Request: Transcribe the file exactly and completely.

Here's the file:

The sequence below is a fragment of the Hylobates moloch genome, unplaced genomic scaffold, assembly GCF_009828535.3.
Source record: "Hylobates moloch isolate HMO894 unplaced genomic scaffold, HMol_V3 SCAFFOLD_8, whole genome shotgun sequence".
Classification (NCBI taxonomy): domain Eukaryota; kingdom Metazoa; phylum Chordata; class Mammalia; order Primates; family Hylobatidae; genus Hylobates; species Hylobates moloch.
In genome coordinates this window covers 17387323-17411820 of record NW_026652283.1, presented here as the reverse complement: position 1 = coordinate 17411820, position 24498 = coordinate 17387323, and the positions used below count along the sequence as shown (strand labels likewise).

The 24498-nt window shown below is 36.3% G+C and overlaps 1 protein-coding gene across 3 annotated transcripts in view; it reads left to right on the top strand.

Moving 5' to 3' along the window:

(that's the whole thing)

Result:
The sequence below is a fragment of the Hylobates moloch genome, unplaced genomic scaffold, assembly GCF_009828535.3.
Source record: "Hylobates moloch isolate HMO894 unplaced genomic scaffold, HMol_V3 SCAFFOLD_8, whole genome shotgun sequence".
Classification (NCBI taxonomy): domain Eukaryota; kingdom Metazoa; phylum Chordata; class Mammalia; order Primates; family Hylobatidae; genus Hylobates; species Hylobates moloch.
In genome coordinates this window covers 17387323-17411820 of record NW_026652283.1, presented here as the reverse complement: position 1 = coordinate 17411820, position 24498 = coordinate 17387323, and the positions used below count along the sequence as shown (strand labels likewise).

The 24498-nt window shown below is 36.3% G+C and overlaps 1 protein-coding gene across 3 annotated transcripts in view; it reads left to right on the top strand.

Moving 5' to 3' along the window: